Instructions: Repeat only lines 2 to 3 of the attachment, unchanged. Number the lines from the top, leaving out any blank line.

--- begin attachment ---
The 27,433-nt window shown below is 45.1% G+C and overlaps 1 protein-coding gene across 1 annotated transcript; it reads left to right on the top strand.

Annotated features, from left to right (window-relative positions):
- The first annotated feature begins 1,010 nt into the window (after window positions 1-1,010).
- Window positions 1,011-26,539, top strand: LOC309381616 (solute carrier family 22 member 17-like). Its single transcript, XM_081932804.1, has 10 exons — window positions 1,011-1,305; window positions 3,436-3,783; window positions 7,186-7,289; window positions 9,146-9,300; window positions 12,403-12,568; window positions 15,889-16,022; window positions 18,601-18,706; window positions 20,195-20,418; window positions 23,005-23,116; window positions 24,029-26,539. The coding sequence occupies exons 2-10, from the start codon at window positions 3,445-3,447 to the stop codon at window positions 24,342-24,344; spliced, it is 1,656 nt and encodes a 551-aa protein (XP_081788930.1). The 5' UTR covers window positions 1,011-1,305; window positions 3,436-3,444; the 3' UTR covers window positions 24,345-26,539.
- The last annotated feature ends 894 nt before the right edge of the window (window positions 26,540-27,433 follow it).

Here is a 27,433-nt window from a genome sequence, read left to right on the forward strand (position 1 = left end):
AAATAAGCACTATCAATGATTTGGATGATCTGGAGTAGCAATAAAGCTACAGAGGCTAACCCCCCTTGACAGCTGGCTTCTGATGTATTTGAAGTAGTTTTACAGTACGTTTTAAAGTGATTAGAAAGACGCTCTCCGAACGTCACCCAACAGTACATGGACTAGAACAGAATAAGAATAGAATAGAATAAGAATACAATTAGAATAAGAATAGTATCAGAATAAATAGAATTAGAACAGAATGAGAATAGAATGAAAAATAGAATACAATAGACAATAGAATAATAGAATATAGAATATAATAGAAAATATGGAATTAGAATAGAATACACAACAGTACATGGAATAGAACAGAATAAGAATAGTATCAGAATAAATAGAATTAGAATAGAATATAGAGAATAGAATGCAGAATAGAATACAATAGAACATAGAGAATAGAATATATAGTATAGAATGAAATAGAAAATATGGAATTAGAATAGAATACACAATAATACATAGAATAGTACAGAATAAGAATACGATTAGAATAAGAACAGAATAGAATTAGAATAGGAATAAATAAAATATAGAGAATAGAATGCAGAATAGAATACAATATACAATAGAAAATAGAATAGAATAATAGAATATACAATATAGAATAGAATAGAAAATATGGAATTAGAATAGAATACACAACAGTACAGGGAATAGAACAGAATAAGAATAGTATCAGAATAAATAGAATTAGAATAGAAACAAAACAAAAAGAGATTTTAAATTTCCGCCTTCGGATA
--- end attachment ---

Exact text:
Annotated features, from left to right (window-relative positions):
- The first annotated feature begins 1,010 nt into the window (after window positions 1-1,010).